This report showed that 3D printing probably will have a large impact on the shoe industry. Companies like Nike and New Balance are already experimenting with shoes that have 3D printing elements. Currently, it is not possible to produce shoe components with 3D printing that are durable and cost-effective. The shoe companies use 3D printing currently for the rigid parts of shoes (e.g. spikes). The next will have to be that semi-rigid and soft components can be produced using 3D printing. Furthermore, the processes of producing all the parts using 3D printing will have to be optimized and will have to reduce in costs. When this will be achieved, 3D printing will have several large benefits, as discussed.

Although Nike already started to adopt 3D printing, the recommendation to Nike is to further adopt 3D printing and to make customization a larger part of their business model. This means that mass manufacturing will have a smaller part in the future business model of Nike. However, Nike should not completely move away from mass manufacturing. This is due to the fact that, 3D printing will not completely replace assembly lines or machines. Instead, 3D printing will serve as a complement to traditional manufacturing. Furthermore, it is the question whether all customers will be willing to buy customized shoes. This reason for this is that they have to go through the process of designing, which slows down the buying process.

The use of 3D printing can change the business model of Nike in several ways. With 3D printing, Nike will be able to extend NIKEiD. This is due to the fact that more complex designs with more details can be made. The role of the physical stores could also change when customization becomes a larger part of the business of Nike. The role of the physical stores could be that they measure customers’ feet and record data for the design of shoes. Another role that 3D printing could play for Nike is the ease of production location. Nike footwear has mainly outsourced production to Vietnam, China and Indonesia. With 3D printing, it could be possible to bring the production (back) to western countries because it is less labor intensive. This would make it possible for Nike to bring the design process and the manufacturing process closer together. As a result, customers can receive their customized shoes quicker because of shorter lead times.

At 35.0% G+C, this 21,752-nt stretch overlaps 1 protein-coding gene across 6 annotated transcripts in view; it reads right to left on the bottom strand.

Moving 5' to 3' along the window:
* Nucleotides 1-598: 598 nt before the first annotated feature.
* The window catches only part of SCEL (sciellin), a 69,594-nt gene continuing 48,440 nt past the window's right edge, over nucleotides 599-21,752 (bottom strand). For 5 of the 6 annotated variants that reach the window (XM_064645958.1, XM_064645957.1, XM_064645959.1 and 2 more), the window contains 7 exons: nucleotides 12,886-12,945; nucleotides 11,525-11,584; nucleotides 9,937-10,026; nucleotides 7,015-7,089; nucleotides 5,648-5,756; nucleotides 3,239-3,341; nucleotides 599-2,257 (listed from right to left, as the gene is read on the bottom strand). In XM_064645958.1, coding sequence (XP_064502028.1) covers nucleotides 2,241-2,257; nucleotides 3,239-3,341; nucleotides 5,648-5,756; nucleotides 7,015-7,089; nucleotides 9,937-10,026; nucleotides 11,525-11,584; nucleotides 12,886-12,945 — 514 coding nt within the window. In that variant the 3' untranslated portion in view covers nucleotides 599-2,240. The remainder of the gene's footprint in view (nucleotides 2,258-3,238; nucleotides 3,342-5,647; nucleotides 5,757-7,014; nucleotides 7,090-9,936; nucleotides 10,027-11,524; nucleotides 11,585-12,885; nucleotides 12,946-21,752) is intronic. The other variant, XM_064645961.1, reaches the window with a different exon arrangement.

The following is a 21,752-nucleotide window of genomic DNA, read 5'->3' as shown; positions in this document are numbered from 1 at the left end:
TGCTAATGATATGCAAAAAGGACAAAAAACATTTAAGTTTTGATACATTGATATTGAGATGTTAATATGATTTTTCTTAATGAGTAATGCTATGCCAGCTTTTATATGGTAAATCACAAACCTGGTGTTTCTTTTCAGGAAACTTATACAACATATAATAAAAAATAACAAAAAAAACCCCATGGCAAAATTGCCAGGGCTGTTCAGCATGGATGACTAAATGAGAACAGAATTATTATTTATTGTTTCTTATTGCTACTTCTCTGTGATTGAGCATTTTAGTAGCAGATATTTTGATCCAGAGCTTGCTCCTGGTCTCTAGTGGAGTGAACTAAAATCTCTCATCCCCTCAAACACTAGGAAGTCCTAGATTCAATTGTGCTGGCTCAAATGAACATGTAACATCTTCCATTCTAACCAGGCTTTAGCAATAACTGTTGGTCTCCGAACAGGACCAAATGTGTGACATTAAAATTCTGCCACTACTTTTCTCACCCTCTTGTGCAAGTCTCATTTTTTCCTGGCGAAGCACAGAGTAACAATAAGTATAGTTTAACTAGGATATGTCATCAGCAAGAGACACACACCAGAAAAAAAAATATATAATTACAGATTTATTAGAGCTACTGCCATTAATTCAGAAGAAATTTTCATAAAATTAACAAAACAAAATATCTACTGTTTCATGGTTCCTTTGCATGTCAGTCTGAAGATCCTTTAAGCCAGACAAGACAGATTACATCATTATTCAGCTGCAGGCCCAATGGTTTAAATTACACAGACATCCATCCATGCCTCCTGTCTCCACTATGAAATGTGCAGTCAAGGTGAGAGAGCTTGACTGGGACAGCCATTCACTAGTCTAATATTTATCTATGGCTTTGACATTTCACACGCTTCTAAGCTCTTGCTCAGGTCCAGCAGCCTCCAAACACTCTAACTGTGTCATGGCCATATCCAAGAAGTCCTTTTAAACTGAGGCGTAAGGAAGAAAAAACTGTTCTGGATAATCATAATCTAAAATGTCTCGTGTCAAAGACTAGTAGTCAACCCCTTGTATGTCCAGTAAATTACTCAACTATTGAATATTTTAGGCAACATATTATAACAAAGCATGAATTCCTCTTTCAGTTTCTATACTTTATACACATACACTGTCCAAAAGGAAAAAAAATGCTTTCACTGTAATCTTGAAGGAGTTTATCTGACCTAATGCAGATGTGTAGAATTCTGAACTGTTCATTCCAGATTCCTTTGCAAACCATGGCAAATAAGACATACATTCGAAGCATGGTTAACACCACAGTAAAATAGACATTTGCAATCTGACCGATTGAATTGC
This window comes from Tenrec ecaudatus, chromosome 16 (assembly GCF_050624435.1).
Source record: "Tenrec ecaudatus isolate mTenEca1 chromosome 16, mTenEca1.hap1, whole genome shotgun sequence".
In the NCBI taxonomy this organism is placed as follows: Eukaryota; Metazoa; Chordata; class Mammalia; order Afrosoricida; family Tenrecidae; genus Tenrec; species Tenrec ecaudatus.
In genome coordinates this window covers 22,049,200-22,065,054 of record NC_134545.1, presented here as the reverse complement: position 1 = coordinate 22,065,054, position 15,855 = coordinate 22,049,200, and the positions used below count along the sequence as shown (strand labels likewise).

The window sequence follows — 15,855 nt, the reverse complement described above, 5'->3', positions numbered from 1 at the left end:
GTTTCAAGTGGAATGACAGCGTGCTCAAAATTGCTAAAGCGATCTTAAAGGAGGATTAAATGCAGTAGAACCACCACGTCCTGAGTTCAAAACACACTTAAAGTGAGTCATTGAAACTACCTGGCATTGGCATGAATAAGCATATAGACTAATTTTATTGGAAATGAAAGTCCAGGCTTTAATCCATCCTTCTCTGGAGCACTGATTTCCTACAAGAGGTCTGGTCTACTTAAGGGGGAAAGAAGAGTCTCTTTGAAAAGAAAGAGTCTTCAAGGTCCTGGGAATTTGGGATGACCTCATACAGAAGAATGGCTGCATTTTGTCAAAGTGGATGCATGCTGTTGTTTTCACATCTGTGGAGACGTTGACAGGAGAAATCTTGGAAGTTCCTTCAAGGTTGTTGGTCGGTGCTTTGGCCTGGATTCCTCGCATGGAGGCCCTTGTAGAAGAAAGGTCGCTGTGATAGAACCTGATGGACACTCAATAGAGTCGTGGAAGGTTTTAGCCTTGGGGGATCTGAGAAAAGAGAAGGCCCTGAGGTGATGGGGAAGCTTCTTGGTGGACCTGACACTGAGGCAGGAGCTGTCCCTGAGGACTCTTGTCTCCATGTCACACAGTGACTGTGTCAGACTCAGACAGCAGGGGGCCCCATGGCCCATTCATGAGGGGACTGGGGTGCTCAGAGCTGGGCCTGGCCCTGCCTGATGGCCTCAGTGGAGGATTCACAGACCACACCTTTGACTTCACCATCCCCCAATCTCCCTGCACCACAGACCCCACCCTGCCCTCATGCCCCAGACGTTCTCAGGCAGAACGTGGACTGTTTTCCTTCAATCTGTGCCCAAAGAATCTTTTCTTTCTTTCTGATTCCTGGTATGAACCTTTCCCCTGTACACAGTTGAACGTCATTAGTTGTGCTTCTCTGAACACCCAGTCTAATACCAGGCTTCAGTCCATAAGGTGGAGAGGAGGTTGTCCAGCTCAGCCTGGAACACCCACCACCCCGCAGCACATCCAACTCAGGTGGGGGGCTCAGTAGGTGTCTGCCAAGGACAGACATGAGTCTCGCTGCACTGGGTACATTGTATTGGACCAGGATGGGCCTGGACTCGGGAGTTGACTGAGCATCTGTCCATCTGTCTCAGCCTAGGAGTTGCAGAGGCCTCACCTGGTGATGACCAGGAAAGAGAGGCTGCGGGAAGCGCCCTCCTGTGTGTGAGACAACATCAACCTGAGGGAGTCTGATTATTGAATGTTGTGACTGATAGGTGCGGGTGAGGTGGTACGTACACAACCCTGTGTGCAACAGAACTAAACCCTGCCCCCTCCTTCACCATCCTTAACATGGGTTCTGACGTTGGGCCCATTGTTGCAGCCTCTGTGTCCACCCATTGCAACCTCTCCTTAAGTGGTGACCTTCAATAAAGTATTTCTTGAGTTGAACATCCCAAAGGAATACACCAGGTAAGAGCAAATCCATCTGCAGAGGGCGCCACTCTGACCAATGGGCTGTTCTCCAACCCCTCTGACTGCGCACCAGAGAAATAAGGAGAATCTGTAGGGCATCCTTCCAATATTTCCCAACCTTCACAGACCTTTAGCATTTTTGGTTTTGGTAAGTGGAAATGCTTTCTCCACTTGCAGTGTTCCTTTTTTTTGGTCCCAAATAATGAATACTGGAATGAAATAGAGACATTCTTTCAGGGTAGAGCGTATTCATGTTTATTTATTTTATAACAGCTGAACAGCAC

There are several risks that the management of Nike should take into consideration when further implementing 3D printing. First, 3D printing produces unhealthy air emission and this could produce health problems for the manufacturing workforce of Nike. Second, 3D printing systems use a lot of energy. This could lead to high energy costs for Nike and this could reduce the costs benefit that comes along with 3D printing. The last risk is that, in the long run, customers themselves could become end producers of shoes and do not need Nike anymore for the production of their shoes.

Shoes will be 3D printed within 10 years. Therefore, the implementation of 3D printing for Nike should be achieved already in 2025.

Tinder: B2C evolution

B2C is becoming more sophisticated and more inventive. The trend is as follows: more and more creators try to fulfill various customers’ needs, even the most intimate ones.

Now a new mobile application has been introduced. Being perceived as another social networking venture, Tinder appears to be a more innovative one. So what is Tinder about? For sure, Tinder, available for Android and Apple users is a kind of a social network. It’s value proposition is that this very application is the best mean to find the most interesting people around you and to get connected to them.

It works like that: you synchronize tinder with a Facebook account or just upload your photo. When you decide to use it, it shows the people around you with there pictures one by one. If you like the person’s picture, you push “like”. If you don’t like you just push “pass”. If you have mutually liked each other, then the chat opens and you can arrange a meeting.

Several issues are quite interesting in the story of Tinder. First of all, it is quite new that information technologies go so deep into consumer’s life. Previously, the trend of “online dating” was not popular due to its bad reputation. Tinder tried and succedeed in making the online dating not only “not ashamed” but also popular and widespread. Moreover, Tinder’s value proposition allows the application to avoid “useless chats” how they are called by some journalists, who write about a new app. This characteristics make Tinder differ from such a popular social network as Facebook, for example.

No Tinder is proceeding with its internationalization process, trying to expand overseas. According to online dating statistics, the owners of these portals are very profitable despite of the existing unpopularity. So could you only imagine how much money will Tinder bring to its creators?